Handgun Mini Red Dot Sights: Basic Considerations & Opinions

Best-Red Dot Sight Picture

Handgun Mini Red Dot Sights: Basic Considerations & Opinions

The latest and greatest for handguns seems to be Mini Red Dot reflex sights (MRDS.) Have they replaced laser sights or even the respected iron sights for handguns? No, not yet, but? What do you primarily use handgun MRDS for? Concealed carry, home defense, mostly competition, long-distance shots for hunting, short close quarters defensive shots, or all of the above, none of the above, or just some of the above?

While they have been around for what seems like forever in long gun use, especially for hunting and competitions, is there a steep learning curve to effectively adapt to the handgun MRDS concept and effectively use them? Would we or should we use them for concealed carry? Should we abandon our iron sights altogether? Co-witness?

Well, to save you some time, I want to share with you my informal subjective research and give you a brief introduction and opinions from me as a newcomer with very limited experiences with handgun MRDS. So this is not meant to be a formal test, field trial, and experienced evaluation of MRDS. Just a fundamental and general overview to get you started for your own discoveries and tests. Two leading manufacturers have promised me field tests later. But for this article, I want to give you the basic MRDS concept and its terminology, some of the types of MRDS systems, some current market examples, and some pros, cons, and general tips about MRDS the way I see them.

For Mini Red Dot reflex sights:

  • Do NOT focus on your front sight
  • Do focus on the target or threat
  • Do NOT do your usual sight alignment
  • Find and focus on the dot
  • Do NOT worry about your head, eye, and body movement from side to side
  • Do NOT hesitate to take that 50-yard shot, since the inherent accuracy will be there.

I wondered about the shaking and repeated recoil movement of the slide that might affect the zero and accuracy and then require frequent zeroing of the gun and MRDS? Well, as a 45-year iron-sight-entrenched handgun shooter, minor-league competitor, and instructor who learned to focus on the front sight, minimize movement, and do my proper sight alignment when appropriate, I wondered if these fancy new MRDS were for me and my handguns. Could this aging old codger quickly adapt to them? Would I have a long and steep learning curve? Would I be able to smoothly transition to target/threat-focused shooting and “finding the dot,” rather than primarily using my front sight focus and sight alignment with my iron sights? What would it cost me to transition to MRDS? Are they outrageously priced now? Should I get MRDS milled and mounted to my slide I already own or buy a new slide with MRDS mounted? Should I get a gun already mounted to receive MRDS and buy the MRDS separately? Should I get a complete gun system with the MRDS already mounted and ready to use? What types of MRDS systems are available and for what purposes?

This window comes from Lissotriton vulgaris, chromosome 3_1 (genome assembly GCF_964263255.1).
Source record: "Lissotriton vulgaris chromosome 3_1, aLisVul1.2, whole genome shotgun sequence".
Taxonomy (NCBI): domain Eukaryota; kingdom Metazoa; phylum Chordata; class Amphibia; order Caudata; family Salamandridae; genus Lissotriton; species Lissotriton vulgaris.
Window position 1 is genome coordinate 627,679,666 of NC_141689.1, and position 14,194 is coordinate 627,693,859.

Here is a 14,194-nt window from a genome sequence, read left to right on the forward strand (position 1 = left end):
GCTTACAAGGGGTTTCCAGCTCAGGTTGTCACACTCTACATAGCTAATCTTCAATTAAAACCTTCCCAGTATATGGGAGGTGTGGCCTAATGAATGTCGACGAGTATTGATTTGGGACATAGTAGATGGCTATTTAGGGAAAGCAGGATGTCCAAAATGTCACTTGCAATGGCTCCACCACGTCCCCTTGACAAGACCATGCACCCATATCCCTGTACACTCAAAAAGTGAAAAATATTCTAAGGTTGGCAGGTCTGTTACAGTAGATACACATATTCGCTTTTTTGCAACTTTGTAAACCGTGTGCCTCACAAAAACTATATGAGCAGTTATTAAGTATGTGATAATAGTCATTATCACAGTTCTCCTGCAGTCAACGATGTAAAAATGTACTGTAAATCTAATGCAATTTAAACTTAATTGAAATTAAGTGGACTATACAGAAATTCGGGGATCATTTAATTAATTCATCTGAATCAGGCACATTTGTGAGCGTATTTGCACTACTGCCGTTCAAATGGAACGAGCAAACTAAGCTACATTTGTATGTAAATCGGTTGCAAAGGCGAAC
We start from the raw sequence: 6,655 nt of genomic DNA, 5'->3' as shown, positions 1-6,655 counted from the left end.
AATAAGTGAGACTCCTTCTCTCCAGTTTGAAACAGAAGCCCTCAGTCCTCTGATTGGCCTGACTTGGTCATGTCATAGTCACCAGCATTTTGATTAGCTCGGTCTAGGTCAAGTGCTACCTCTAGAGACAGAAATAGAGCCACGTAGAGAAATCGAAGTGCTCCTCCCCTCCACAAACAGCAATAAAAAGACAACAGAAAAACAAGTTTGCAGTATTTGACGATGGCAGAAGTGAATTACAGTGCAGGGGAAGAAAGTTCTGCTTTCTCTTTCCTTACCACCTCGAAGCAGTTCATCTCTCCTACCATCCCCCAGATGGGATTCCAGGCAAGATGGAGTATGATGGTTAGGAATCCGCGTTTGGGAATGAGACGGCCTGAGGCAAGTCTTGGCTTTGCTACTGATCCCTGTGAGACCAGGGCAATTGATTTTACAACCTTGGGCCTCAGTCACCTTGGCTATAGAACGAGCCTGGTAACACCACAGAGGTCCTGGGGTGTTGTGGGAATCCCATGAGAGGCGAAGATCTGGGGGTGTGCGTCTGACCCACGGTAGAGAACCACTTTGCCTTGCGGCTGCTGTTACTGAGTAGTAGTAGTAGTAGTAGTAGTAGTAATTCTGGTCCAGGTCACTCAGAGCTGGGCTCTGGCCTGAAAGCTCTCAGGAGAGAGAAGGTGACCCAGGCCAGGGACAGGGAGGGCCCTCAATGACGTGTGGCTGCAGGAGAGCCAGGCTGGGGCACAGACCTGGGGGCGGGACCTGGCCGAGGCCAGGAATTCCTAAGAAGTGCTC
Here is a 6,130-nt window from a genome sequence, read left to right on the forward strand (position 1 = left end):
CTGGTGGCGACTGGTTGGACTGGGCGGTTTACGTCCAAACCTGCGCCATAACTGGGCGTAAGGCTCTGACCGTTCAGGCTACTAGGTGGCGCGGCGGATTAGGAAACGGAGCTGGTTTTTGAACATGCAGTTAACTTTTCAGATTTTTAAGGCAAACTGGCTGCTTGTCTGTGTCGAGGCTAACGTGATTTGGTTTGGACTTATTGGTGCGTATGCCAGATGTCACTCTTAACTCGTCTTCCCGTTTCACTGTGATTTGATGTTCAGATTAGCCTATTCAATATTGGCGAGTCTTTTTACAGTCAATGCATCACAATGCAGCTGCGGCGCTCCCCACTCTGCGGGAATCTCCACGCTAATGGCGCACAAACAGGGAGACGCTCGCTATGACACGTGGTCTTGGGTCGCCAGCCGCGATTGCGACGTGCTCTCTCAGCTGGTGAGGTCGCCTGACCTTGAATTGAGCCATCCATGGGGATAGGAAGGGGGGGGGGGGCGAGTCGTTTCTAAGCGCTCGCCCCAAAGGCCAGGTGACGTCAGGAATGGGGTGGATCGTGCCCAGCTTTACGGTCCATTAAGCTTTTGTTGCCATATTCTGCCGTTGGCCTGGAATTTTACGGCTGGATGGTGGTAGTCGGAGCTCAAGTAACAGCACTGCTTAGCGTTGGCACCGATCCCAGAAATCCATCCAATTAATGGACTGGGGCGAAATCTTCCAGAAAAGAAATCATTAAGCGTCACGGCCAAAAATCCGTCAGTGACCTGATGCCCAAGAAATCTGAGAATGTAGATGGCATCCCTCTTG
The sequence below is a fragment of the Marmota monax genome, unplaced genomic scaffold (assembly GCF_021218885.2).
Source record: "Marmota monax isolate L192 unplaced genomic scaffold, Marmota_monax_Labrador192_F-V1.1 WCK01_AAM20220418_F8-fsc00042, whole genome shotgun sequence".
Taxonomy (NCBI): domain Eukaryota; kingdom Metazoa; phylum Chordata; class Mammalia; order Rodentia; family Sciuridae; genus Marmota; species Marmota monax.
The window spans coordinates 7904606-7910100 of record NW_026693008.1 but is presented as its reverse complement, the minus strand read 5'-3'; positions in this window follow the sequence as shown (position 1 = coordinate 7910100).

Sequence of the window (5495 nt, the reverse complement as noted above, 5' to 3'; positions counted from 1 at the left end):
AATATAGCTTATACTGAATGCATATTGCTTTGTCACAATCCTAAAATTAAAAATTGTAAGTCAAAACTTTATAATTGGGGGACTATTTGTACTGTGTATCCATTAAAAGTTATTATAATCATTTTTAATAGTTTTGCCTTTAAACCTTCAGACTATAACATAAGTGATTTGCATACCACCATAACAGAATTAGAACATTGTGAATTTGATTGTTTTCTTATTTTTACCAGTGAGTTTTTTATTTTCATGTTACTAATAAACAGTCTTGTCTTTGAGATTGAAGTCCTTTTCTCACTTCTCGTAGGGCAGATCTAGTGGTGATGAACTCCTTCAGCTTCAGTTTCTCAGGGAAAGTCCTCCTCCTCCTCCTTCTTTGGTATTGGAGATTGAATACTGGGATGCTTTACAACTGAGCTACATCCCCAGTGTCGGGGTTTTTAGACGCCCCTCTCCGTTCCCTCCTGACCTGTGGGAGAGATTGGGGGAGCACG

Most importantly, would I use the Mini Red Dot Sights for Every Day Carry (EDC) on my concealed carry  gun? Will the benefits outweigh the disadvantages and what are they? Now as the imminent jester and genius quipster Seinfeld says, “not that there is anything wrong with” technological advancement, progress, improved effectiveness, and change, the questions still lingered for me. Probably for you as well.

Something that got my attention from the “experts” were that several handgun MRDS users say that when using MRDS you SHOULD focus on the target or threat (rather than the front sight), do NOT need to line up your front sight, rear sight, and target (just find the dot), and that within 5 years or less MRDS will certainly replace almost all iron sights.

These were bold statements that immediately not only grabbed my attention, but caused me to think and question the validity of MRDS up front. Was the demand there? Was this merely  “snakeoil” to sell a new product or a valid improvement for aiming and accuracy help? I sincerely believe now as a neophyte to optics and MRDS on handguns that mounting a MRDS on it is NOT a magic solution that will have shooters hitting the 10 ring every time. I hope I learn I am wrong, as I gain more MRDS experience.

At this point, I know very few concealed carry  folks who carry MRDS. So I want to help by sharing my unscientific research, trying to be as objective as possible, but forming my subjective opinions to help determine if I am ready to switch to MRDS for concealed carry. Hope it helps you also.

Trijicon Red Dot Reflex Sight
Trijicon Red Dot Reflex Sight

The Basic Mini Red Dot Reflex Sight Reflector Concept

The reflector-type sights have been around for a while, since their 1900 invention as reflex or reflector sights, and are used on all kinds of weapon systems where the operator has to engage fast moving targets over a wide field of view. Think fighter aircraft and anti-tank gun sights. There are civilian applications as well, like camera viewfinders and optical telescopes. Essentially, the dot stays on the target even though the viewer’s head and body move from side to side. The bright MRDS serves as your aiming point. Wikipedia defines a reflector or reflex sight as: